As Einstein put it: "Everyone who is seriously involved in the pursuit of science becomes convinced that a spirit is manifest in the laws of the Universe—a spirit vastly superior to that of man" (quoted in The Quotable Einstein, p. 152).

Does the preexistence of the elaborate, intricate system of natural law in the universe mean there had to be a Lawgiver? Or can science demonstrate that the origin of the universe is solely the result of natural causes?

Biochemist Michael Behe writes: "It is commonplace, almost banal, to say that science has made great strides in understanding nature. The laws of physics are now so well understood that space probes fly unerringly to photograph worlds billions of miles from earth. Computers, telephones, electric lights, and untold other examples testify to the mastery of science and technology over the forces of nature...

"Yet understanding how something works is not the same as understanding how it came to be. For example, the motions of the planets in the solar system can be predicted with tremendous accuracy; however, the origin of the solar system (the question of how the sun, planets, and their moons formed in the first place) is still controversial. Science may eventually solve the riddle. Still, the point remains that understanding the origin of something is different from understanding its day-to-day workings" (Darwin's Black Box, p. ix, emphasis added).

Many intelligent and learned people believe—and have a religion-like faith— that the complex laws governing the universe came into existence purely by accident or chance. But is this view credible? We know for certain that it's not supported with demonstrable evidence. So here is the real question: Does it make sense to believe that a universe governed by a precise system of well-ordered laws came into existence by itself?

The scriptural viewpoint

Here is where we again need to pay much closer attention to what Scripture tells us. It presents an altogether different viewpoint: "For He commanded and they [the heavens] were created. He also established them forever and ever; He made a decree [a law or ordinance] which shall not pass away " (Psalm 148:4-6).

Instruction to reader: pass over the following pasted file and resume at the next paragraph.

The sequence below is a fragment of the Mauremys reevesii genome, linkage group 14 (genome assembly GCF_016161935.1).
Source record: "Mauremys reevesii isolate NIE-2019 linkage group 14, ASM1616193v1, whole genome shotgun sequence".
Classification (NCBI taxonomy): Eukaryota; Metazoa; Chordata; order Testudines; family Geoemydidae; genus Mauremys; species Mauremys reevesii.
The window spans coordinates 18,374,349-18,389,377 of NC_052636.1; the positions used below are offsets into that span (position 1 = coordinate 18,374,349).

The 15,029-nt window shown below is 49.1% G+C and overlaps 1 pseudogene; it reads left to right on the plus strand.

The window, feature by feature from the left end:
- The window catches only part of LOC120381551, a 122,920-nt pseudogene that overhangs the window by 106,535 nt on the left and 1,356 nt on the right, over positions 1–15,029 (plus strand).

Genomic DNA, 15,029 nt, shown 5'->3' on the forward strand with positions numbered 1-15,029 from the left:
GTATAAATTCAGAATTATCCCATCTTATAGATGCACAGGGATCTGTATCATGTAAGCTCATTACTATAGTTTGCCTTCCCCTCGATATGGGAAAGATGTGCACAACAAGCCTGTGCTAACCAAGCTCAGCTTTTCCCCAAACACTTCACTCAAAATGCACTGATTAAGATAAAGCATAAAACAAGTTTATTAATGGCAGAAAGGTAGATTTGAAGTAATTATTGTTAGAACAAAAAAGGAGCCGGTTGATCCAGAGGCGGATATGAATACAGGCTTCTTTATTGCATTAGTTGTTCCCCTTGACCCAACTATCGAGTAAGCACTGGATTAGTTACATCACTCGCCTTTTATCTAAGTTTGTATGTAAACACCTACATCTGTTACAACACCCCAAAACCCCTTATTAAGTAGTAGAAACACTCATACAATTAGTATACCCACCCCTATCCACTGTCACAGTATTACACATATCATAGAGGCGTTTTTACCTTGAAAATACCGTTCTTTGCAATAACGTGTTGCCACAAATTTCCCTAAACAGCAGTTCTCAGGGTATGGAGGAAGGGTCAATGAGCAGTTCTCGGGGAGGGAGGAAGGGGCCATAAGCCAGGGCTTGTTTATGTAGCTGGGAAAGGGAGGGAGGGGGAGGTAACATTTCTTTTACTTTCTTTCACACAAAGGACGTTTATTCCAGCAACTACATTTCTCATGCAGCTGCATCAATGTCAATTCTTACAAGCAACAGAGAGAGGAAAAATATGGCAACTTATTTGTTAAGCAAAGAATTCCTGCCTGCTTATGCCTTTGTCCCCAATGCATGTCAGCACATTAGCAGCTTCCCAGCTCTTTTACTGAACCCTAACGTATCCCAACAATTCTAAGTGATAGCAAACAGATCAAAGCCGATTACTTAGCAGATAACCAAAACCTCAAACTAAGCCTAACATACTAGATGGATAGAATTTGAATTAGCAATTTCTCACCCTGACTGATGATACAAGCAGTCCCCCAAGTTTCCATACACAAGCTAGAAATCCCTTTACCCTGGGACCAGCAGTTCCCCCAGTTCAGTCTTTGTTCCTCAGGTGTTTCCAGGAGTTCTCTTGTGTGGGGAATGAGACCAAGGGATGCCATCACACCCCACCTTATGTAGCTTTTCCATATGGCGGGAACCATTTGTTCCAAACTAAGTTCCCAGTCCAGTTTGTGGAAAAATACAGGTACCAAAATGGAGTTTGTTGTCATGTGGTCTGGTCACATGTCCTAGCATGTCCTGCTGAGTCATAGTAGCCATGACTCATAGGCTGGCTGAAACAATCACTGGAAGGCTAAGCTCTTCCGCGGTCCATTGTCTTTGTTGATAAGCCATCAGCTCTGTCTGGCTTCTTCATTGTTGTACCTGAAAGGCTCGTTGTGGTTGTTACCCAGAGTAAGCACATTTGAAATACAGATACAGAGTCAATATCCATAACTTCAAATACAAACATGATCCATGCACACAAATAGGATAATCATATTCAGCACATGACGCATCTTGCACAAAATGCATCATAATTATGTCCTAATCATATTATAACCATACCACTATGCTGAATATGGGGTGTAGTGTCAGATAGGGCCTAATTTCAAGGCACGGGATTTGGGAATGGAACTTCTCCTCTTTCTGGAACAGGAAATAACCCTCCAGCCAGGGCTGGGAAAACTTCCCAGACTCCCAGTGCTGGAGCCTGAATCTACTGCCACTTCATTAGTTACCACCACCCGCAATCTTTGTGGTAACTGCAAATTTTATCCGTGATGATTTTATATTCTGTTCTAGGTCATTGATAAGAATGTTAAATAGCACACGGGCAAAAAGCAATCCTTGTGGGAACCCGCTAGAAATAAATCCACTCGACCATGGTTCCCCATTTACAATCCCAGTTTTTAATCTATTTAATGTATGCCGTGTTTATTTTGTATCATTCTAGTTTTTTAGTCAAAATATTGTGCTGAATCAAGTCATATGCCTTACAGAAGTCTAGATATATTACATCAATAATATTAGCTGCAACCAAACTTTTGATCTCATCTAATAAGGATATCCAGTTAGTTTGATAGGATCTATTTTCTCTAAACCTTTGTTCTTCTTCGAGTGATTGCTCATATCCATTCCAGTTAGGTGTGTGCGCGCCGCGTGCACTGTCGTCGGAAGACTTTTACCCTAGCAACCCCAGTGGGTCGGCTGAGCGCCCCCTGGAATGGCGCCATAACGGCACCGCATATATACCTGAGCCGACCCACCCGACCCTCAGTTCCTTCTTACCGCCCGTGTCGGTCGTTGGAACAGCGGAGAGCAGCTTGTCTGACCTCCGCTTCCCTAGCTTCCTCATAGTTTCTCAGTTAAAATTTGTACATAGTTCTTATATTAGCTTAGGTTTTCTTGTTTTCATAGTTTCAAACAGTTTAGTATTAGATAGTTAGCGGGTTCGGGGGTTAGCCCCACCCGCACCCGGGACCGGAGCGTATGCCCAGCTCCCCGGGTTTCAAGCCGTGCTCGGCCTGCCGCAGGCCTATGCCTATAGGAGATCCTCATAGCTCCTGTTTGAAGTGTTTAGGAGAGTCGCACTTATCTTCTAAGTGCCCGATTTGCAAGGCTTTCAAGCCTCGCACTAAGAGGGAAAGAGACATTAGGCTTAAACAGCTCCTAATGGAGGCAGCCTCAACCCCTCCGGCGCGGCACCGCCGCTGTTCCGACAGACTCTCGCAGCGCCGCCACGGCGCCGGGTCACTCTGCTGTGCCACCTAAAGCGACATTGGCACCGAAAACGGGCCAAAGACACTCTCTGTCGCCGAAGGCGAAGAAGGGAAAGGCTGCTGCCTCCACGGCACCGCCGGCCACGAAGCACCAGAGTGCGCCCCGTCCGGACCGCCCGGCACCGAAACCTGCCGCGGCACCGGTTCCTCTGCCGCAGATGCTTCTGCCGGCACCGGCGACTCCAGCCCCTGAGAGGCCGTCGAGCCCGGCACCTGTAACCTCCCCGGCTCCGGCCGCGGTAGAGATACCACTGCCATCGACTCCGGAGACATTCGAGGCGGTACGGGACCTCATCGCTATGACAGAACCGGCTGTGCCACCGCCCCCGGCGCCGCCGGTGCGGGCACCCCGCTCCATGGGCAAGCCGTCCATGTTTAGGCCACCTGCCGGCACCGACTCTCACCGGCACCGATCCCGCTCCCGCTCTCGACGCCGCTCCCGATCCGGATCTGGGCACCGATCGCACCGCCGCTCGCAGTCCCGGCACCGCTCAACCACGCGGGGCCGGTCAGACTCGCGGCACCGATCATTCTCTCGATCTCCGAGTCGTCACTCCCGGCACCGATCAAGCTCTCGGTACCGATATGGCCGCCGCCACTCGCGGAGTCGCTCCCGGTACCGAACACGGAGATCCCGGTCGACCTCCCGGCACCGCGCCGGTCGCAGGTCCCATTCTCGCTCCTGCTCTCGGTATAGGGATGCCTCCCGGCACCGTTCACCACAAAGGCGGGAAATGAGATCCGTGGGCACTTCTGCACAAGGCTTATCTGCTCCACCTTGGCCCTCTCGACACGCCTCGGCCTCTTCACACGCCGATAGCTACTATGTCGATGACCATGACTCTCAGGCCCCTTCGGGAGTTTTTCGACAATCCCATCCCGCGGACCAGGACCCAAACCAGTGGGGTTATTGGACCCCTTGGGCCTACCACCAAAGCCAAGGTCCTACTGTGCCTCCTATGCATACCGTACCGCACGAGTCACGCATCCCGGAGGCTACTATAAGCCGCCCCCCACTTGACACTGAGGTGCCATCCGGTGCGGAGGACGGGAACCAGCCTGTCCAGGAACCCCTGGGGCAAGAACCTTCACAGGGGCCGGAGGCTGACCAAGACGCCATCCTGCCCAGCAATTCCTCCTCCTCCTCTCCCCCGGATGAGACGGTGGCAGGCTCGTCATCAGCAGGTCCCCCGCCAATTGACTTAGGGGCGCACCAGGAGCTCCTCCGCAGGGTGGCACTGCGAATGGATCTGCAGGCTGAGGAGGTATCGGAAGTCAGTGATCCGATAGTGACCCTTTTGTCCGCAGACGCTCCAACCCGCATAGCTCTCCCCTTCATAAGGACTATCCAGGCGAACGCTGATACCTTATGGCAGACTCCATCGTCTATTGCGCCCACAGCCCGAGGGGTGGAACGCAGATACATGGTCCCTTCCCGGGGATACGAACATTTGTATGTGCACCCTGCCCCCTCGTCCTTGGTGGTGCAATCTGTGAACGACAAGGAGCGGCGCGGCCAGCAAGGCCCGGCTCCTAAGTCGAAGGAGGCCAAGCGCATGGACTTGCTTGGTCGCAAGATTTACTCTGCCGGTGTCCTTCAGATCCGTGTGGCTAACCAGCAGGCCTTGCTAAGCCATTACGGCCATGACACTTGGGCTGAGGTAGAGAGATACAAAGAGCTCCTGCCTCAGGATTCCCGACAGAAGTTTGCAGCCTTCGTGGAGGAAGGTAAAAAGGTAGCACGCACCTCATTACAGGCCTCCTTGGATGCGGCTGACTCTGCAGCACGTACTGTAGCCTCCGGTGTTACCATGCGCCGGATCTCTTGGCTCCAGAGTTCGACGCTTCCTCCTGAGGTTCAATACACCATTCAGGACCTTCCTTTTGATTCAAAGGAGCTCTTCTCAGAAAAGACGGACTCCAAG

The Scriptures explain that God created laws in the "heavens" to perpetually govern them. "Yes, by my hand was the earth placed on its base, and by my right hand the heavens were stretched out; at my word they take up their places" (Isaiah 48:13, Bible in Basic English).

Some astounding truths are expressed in these verses. When compared to all other alternatives, this point of view makes sense. It is the only point of view that reconciles all difficulties.

Notice the reaction astronomer Hugh Ross had on first reading the biblical account of creation: "The [Genesis account's] distinctives struck me immediately. It was simple, direct, and specific. I was amazed with the quantity of historical and scientific references and with the detail in them.

"It took me a whole evening just to investigate the first chapter. Instead of another bizarre creation myth, here was a journal-like record of the earth's initial conditions— correctly described from the standpoint of astrophysics and geophysics—followed by a summary of the sequence of changes through which Earth came to be inhabited by living things and ultimately by humans.

"The account was simple, elegant, and scientifically accurate. From what I understood to be the stated viewpoint of an observer on Earth's surface, both the order and the description of creation events perfectly matched the established record of nature. I was amazed" (The Creator and the Cosmos, 1993, p. 15).

The evidence that the universe had a definite beginning, with predetermined laws governing all of its aspects, is powerful proof that a Creator God made and sustains it. This very point is made often in Scripture.

Many modern books by scientists are filled with the naturalistic evolutionary point of view. Most of modern education is grounded in it. But this is not the only viewpoint even among academics. Consider this frank admission from The Columbia History of the World: "Indeed, our best current knowledge, lacking the poetic magic of scripture, seems in a way less believable than the account in the Bible..." (John Garraty and Peter Gay, editors, 1972, p. 3, emphasis added).

Science journalist Fred Heeren notes that "the actual trend in 20th-century cosmology ... has been to turn from a view that was inconsistent with the Genesis creation account to one that follows the old scenario very well. In fact... Hebrew revelation is the only religious source coming to us from ancient times that fits the modern cosmological picture. And in many cases, 20th-century archaeology and myth experts have also been forced to turn from older views that treated the Bible as myth to ones that treat it as history" (Show Me God: What the Message From Space Is Telling Us About God, 1997, preface).

It is high time we gave the book of Genesis equal billing.

When me properly understand the biblical creation account, we see no conflict between it and scientific discoveries.